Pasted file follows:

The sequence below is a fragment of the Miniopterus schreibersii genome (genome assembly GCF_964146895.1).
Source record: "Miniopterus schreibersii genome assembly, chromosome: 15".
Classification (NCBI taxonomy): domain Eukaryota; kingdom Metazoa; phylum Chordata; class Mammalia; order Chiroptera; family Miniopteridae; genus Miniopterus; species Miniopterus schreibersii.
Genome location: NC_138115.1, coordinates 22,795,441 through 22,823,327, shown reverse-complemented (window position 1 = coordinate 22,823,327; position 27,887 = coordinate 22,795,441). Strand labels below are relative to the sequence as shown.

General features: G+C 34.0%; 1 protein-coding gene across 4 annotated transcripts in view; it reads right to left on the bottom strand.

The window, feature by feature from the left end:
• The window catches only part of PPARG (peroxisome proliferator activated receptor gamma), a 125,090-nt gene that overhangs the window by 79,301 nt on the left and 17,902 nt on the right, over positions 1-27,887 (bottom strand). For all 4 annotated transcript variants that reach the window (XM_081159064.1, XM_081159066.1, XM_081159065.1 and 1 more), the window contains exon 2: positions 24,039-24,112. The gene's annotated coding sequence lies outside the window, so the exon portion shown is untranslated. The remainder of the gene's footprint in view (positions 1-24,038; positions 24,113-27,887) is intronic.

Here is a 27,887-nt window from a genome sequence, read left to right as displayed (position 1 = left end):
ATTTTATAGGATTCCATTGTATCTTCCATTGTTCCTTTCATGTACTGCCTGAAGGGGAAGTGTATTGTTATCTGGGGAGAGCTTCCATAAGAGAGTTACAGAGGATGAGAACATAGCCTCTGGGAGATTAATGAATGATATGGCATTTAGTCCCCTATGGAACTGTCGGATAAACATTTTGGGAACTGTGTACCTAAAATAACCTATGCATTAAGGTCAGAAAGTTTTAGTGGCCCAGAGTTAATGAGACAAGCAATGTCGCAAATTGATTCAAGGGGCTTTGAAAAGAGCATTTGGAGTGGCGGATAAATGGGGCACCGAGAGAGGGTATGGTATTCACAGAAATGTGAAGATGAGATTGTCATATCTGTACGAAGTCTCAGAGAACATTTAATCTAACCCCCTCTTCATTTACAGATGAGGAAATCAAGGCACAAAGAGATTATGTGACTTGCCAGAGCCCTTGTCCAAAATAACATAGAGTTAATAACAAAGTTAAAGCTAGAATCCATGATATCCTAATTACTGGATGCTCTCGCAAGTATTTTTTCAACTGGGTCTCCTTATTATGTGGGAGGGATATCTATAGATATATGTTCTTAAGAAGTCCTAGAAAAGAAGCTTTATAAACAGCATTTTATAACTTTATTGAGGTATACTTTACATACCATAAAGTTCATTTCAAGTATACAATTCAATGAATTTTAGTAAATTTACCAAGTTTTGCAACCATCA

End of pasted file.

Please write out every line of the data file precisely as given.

The sequence below is a fragment of the Miniopterus schreibersii genome (genome assembly GCF_964146895.1).
Source record: "Miniopterus schreibersii genome assembly, chromosome: 15".
Classification (NCBI taxonomy): domain Eukaryota; kingdom Metazoa; phylum Chordata; class Mammalia; order Chiroptera; family Miniopteridae; genus Miniopterus; species Miniopterus schreibersii.
Genome location: NC_138115.1, coordinates 22,795,441 through 22,823,327, shown reverse-complemented (window position 1 = coordinate 22,823,327; position 27,887 = coordinate 22,795,441). Strand labels below are relative to the sequence as shown.

General features: G+C 34.0%; 1 protein-coding gene across 4 annotated transcripts in view; it reads right to left on the bottom strand.

The window, feature by feature from the left end:
• The window catches only part of PPARG (peroxisome proliferator activated receptor gamma), a 125,090-nt gene that overhangs the window by 79,301 nt on the left and 17,902 nt on the right, over positions 1-27,887 (bottom strand). For all 4 annotated transcript variants that reach the window (XM_081159064.1, XM_081159066.1, XM_081159065.1 and 1 more), the window contains exon 2: positions 24,039-24,112. The gene's annotated coding sequence lies outside the window, so the exon portion shown is untranslated. The remainder of the gene's footprint in view (positions 1-24,038; positions 24,113-27,887) is intronic.

Here is a 27,887-nt window from a genome sequence, read left to right as displayed (position 1 = left end):
ATTTTATAGGATTCCATTGTATCTTCCATTGTTCCTTTCATGTACTGCCTGAAGGGGAAGTGTATTGTTATCTGGGGAGAGCTTCCATAAGAGAGTTACAGAGGATGAGAACATAGCCTCTGGGAGATTAATGAATGATATGGCATTTAGTCCCCTATGGAACTGTCGGATAAACATTTTGGGAACTGTGTACCTAAAATAACCTATGCATTAAGGTCAGAAAGTTTTAGTGGCCCAGAGTTAATGAGACAAGCAATGTCGCAAATTGATTCAAGGGGCTTTGAAAAGAGCATTTGGAGTGGCGGATAAATGGGGCACCGAGAGAGGGTATGGTATTCACAGAAATGTGAAGATGAGATTGTCATATCTGTACGAAGTCTCAGAGAACATTTAATCTAACCCCCTCTTCATTTACAGATGAGGAAATCAAGGCACAAAGAGATTATGTGACTTGCCAGAGCCCTTGTCCAAAATAACATAGAGTTAATAACAAAGTTAAAGCTAGAATCCATGATATCCTAATTACTGGATGCTCTCGCAAGTATTTTTTCAACTGGGTCTCCTTATTATGTGGGAGGGATATCTATAGATATATGTTCTTAAGAAGTCCTAGAAAAGAAGCTTTATAAACAGCATTTTATAACTTTATTGAGGTATACTTTACATACCATAAAGTTCATTTCAAGTATACAATTCAATGAATTTTAGTAAATTTACCAAGTTTTGCAACCATCA